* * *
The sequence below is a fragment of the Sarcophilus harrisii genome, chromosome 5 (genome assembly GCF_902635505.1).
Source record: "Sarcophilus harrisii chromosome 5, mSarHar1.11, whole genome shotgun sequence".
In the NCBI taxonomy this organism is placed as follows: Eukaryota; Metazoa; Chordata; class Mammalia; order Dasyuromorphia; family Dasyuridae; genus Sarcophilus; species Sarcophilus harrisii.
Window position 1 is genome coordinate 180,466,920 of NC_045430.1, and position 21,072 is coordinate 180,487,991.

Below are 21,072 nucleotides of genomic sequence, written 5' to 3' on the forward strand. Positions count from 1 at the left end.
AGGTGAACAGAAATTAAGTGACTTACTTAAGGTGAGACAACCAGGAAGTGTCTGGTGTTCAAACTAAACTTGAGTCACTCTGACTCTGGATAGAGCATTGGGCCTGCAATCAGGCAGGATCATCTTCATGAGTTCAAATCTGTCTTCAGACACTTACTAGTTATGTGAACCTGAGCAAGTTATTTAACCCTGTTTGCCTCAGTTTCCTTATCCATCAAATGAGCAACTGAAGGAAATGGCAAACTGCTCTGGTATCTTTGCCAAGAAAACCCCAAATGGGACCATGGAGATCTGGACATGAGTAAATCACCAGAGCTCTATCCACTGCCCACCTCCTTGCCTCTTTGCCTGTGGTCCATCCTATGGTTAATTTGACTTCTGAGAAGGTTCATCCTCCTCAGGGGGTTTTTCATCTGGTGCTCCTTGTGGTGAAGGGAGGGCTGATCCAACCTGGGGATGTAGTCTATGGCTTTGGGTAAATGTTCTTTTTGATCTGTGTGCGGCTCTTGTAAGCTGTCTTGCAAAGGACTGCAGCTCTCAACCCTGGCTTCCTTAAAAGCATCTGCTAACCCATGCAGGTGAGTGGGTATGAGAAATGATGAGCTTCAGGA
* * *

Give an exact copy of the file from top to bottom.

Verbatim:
The sequence below is a fragment of the Sarcophilus harrisii genome, chromosome 5 (genome assembly GCF_902635505.1).
Source record: "Sarcophilus harrisii chromosome 5, mSarHar1.11, whole genome shotgun sequence".
In the NCBI taxonomy this organism is placed as follows: Eukaryota; Metazoa; Chordata; class Mammalia; order Dasyuromorphia; family Dasyuridae; genus Sarcophilus; species Sarcophilus harrisii.
Window position 1 is genome coordinate 180,466,920 of NC_045430.1, and position 21,072 is coordinate 180,487,991.

Below are 21,072 nucleotides of genomic sequence, written 5' to 3' on the forward strand. Positions count from 1 at the left end.
AGGTGAACAGAAATTAAGTGACTTACTTAAGGTGAGACAACCAGGAAGTGTCTGGTGTTCAAACTAAACTTGAGTCACTCTGACTCTGGATAGAGCATTGGGCCTGCAATCAGGCAGGATCATCTTCATGAGTTCAAATCTGTCTTCAGACACTTACTAGTTATGTGAACCTGAGCAAGTTATTTAACCCTGTTTGCCTCAGTTTCCTTATCCATCAAATGAGCAACTGAAGGAAATGGCAAACTGCTCTGGTATCTTTGCCAAGAAAACCCCAAATGGGACCATGGAGATCTGGACATGAGTAAATCACCAGAGCTCTATCCACTGCCCACCTCCTTGCCTCTTTGCCTGTGGTCCATCCTATGGTTAATTTGACTTCTGAGAAGGTTCATCCTCCTCAGGGGGTTTTTCATCTGGTGCTCCTTGTGGTGAAGGGAGGGCTGATCCAACCTGGGGATGTAGTCTATGGCTTTGGGTAAATGTTCTTTTTGATCTGTGTGCGGCTCTTGTAAGCTGTCTTGCAAAGGACTGCAGCTCTCAACCCTGGCTTCCTTAAAAGCATCTGCTAACCCATGCAGGTGAGTGGGTATGAGAAATGATGAGCTTCAGGA